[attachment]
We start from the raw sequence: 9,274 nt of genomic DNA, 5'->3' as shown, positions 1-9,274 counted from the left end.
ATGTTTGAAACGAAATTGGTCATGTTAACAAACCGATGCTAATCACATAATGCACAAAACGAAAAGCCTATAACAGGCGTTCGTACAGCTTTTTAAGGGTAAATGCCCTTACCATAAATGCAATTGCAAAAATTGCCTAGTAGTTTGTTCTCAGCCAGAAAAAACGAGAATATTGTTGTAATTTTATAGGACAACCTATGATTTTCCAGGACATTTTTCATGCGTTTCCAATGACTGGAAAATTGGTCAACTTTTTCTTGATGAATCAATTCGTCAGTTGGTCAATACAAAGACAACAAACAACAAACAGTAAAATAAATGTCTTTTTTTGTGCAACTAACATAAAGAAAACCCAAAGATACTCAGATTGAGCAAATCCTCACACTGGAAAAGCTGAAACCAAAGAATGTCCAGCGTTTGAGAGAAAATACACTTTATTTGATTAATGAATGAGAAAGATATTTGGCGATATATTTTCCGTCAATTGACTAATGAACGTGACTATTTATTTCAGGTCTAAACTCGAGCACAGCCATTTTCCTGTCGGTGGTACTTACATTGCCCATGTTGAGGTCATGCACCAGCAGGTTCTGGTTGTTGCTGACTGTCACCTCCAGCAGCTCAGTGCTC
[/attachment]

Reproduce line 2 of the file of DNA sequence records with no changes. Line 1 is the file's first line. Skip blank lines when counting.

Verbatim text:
ATGTTTGAAACGAAATTGGTCATGTTAACAAACCGATGCTAATCACATAATGCACAAAACGAAAAGCCTATAACAGGCGTTCGTACAGCTTTTTAAGGGTAAATGCCCTTACCATAAATGCAATTGCAAAAATTGCCTAGTAGTTTGTTCTCAGCCAGAAAAAACGAGAATATTGTTGTAATTTTATAGGACAACCTATGATTTTCCAGGACATTTTTCATGCGTTTCCAATGACTGGAAAATTGGTCAACTTTTTCTTGATGAATCAATTCGTCAGTTGGTCAATACAAAGACAACAAACAACAAACAGTAAAATAAATGTCTTTTTTTGTGCAACTAACATAAAGAAAACCCAAAGATACTCAGATTGAGCAAATCCTCACACTGGAAAAGCTGAAACCAAAGAATGTCCAGCGTTTGAGAGAAAATACACTTTATTTGATTAATGAATGAGAAAGATATTTGGCGATATATTTTCCGTCAATTGACTAATGAACGTGACTATTTATTTCAGGTCTAAACTCGAGCACAGCCATTTTCCTGTCGGTGGTACTTACATTGCCCATGTTGAGGTCATGCACCAGCAGGTTCTGGTTGTTGCTGACTGTCACCTCCAGCAGCTCAGTGCTC